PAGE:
The reason for the Mitzvah together with other information, we have already discussed in Mitzvah 532 (the parallel Mitzvas Asei), and we can take it all from there (See Rambam Hilchos Melachim, Chap. 6).
Not to Muzzle an Ox
whilst it is Threshing the Corn
It is forbidden to prevent an animal from eating from the food on which it is working (e.g. if the animal is threshing corn or carrying straw from one place to another), as the Torah writes in Ki-Seitzei (25:4) "Do not muzzle an ox whilst it is threshing".
A reason for the Mitzvah is ... to train ourselves refinement of character, to do what is right and to pursue kindness and pity. And once we have trained ourselves to behave in such a way even with animals (which, after all, are merely created to serve us, to take pity on them and to give them a portion of their toil), we will learn from there to be good and kind to people too, not to deprive them of anything to which they are entitled. We will make sure to repay them for all the good that they do and see that they benefit amply from their hard work. This is the sort of behaviour that one expects from the holy, chosen nation.
Some of the Dinim of the Mitzvah ... The Gemara in Bava Metzi'a (89a) confines the La'av to an animal that is working with food that grows from the ground (irrespective of whether it is currently attached or detached ... it pertains to all animals (both Kasher and non-Kasher), and is not confined specifically to oxen; nor does it make any difference whether the animal is threshing or performing any other kind of work, provided the food with which it is working grew from the ground. The Torah only refers to an ox when it is threshing, because it is common ... Muzzling a human worker is not included in the Isur ... One is Chayav whether one muzzles the ox before it begins to work or whether one did so only after it has begun working ... The Din of muzzling an ox belonging to a gentile, or if one asks a gentile to muzzle an ox belonging to a Jew and to thresh with it, and the Din of muzzling an ox because it is bad for its stomach or of cows that walk on produce, together with other details (are discussed in the seventh chapter of Bava Metzi'a; see also Choshen Mishpat, Si'man 338).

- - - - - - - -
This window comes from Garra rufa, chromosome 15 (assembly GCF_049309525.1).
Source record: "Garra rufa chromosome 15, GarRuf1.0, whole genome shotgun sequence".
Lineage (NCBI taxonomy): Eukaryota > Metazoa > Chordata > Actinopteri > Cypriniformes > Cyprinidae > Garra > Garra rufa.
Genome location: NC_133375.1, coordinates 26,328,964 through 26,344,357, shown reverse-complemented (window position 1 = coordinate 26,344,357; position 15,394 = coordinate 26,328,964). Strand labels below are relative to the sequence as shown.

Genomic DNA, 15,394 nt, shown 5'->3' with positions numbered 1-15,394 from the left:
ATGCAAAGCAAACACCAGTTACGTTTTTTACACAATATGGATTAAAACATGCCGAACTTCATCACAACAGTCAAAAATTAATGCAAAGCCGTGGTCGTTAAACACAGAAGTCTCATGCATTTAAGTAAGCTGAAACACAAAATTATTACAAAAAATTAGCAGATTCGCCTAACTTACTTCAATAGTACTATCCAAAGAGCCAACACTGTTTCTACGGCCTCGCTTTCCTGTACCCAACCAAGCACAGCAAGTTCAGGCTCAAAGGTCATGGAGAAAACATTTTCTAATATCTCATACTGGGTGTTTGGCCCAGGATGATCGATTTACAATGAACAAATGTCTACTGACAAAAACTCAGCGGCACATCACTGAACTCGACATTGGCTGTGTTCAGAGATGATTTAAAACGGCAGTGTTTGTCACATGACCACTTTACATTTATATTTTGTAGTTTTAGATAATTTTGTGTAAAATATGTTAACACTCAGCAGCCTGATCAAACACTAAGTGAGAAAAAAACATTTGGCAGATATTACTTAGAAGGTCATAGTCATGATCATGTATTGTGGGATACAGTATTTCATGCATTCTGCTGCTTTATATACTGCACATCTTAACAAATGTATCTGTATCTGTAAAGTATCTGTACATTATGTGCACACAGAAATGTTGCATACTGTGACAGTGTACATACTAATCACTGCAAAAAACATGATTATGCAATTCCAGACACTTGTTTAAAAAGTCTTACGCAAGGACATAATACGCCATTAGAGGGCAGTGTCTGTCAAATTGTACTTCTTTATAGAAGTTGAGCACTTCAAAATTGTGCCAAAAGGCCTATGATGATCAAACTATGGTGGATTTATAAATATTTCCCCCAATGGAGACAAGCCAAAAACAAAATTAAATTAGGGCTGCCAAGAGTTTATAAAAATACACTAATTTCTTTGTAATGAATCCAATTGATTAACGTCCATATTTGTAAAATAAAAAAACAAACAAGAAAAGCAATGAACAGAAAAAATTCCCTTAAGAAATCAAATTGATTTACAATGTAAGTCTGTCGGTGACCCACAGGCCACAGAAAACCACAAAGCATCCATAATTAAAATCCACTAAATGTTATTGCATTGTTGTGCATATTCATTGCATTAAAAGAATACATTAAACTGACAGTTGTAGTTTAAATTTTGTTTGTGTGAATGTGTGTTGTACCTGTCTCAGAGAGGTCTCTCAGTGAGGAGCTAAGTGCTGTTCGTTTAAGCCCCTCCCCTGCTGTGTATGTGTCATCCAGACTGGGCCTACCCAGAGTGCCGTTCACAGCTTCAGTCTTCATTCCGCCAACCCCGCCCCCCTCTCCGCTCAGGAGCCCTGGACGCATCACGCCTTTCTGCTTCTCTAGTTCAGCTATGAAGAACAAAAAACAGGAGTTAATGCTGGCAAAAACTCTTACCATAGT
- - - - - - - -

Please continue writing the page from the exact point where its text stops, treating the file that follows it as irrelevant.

This Isur applies everywhere and at all times to men and women alike. Someone who contravenes it and muzzles his ox and threshes with it is subject to Malkos, even if he only muzzles it verbally (e.g. if he prevents the animal from eating by shouting at it); because in this case (exclusively), we consider the moving of one's lips to be a full-scale act for which one receives Malkos, as it would seem from the Gemara in Sanhedrin (though it is unclear why this is so here more than anywhere else). Somebody who hires an animal and muzzles it whilst working with it, besides being Chayav Chayav Malkos, he also remains obligated to pay the ox's owner four Kabin with which to feed a cow (and three if it is a donkey).